I've seen some sketchy shit in my day and this one stinks to high heaven.
EDIT: Oh. MY. God. It worked on the second try. It says it is sending a verification e-mail. I USED GIBBERISH AS VERIFICATION!! For the love of all that is holy, do not give these people your banking information or any information.
Hi, ProtonMail team here. We have responded previously to this, it's a smear campaign being run against us by Private Internet Access since ProtonVPN is competing with them.
You can find our response here: _and_tesonet/
Later versions of ProtonVPN have resolved this issue and an update was rolled out to all users starting about a month ago. It is important to note that an attacker needs to already have access to your computer for this exploit to work, and it only impacts Windows users.
I of course recommend checking out ProtonVPN :)
But more importantly, I recommend understanding what a VPN can or can't defend you against. As with any tool, understanding the threat model is the most important part:
I’ll put in a plug for ProtonVPN and ProtonMail.
If you don’t have a ProtonMail account, get one. Stop allowing your ISP, Yahoo, Google, or Microsoft to read your mail. ProtonMail is based in Switzerland and must follow Swiss privacy laws. Their entry level accounts are free.
Protonmail it's becoming the trendy and secure alternative to Gmail, at the moment they have a super secure e-mail services compatible with PGP and a great VPN service called ProtonVPN, however they are also creating a whole world of services like calendar, agenda, and so on... Soon they will completely replace Google services.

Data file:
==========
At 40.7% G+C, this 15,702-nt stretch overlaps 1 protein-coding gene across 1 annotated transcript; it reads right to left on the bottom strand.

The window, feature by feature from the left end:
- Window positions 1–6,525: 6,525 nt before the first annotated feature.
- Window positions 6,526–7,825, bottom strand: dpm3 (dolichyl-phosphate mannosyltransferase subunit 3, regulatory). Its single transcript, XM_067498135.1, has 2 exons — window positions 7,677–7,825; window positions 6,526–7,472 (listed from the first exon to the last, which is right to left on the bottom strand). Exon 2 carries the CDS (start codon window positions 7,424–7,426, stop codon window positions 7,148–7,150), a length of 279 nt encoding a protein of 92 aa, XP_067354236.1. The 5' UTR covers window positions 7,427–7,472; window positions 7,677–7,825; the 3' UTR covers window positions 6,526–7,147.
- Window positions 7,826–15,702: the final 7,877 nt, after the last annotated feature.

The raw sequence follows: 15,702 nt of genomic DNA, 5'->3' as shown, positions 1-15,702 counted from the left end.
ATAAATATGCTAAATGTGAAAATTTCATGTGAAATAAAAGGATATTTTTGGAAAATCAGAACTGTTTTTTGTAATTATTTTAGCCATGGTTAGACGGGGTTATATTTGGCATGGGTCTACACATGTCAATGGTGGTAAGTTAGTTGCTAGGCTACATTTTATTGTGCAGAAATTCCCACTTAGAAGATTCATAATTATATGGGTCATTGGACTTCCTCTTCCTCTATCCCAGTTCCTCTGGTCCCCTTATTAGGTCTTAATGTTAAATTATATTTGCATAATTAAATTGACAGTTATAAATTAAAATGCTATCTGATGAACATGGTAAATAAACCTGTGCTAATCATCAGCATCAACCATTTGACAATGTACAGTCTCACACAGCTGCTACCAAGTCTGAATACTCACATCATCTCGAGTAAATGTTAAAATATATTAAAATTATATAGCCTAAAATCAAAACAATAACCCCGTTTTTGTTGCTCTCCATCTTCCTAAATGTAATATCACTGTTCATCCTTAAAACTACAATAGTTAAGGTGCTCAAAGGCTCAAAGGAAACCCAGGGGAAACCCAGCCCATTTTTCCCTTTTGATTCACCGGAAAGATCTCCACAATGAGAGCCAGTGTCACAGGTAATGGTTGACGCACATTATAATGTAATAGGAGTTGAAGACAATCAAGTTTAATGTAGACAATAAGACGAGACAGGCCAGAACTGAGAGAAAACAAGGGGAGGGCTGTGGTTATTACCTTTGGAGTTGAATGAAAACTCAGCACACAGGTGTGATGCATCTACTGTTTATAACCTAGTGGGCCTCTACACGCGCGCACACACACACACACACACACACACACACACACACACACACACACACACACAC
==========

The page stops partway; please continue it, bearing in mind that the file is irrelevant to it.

I'm using it and I'm happy with.
Andy, how are you able to operate protonmail within mainland China without blocking from censors? Every single encrypted email service like tutanota is blocked in China but Protonmail works! Even ProtonVPN is blocked, but works like a charm. (Hopefully not a CCP sponsored charm.)
Do you have mainland Chinese servers that handle protonmail email and do you cooperate with Chinese authorities in any way?
I don't believe for one second that any of these apps' no-log policy is true. I read that no VPN with a single lifetime purchase should be trusted, and that makes sense to me (unless it's something like ProtonVPN which has been extensively reviewed, I guess).
The sheer number of affiliated Nord VPN links on each and every VPN review has always made me very cautious about NordVPN. Can't say I'm surprised.
Edit : just noticed ProtonVPN is in the picture too. That was spoken on the hacker news a few weeks ago. I have to say, this one surprised me quite a bit. The one who accused them were competitors (PIA).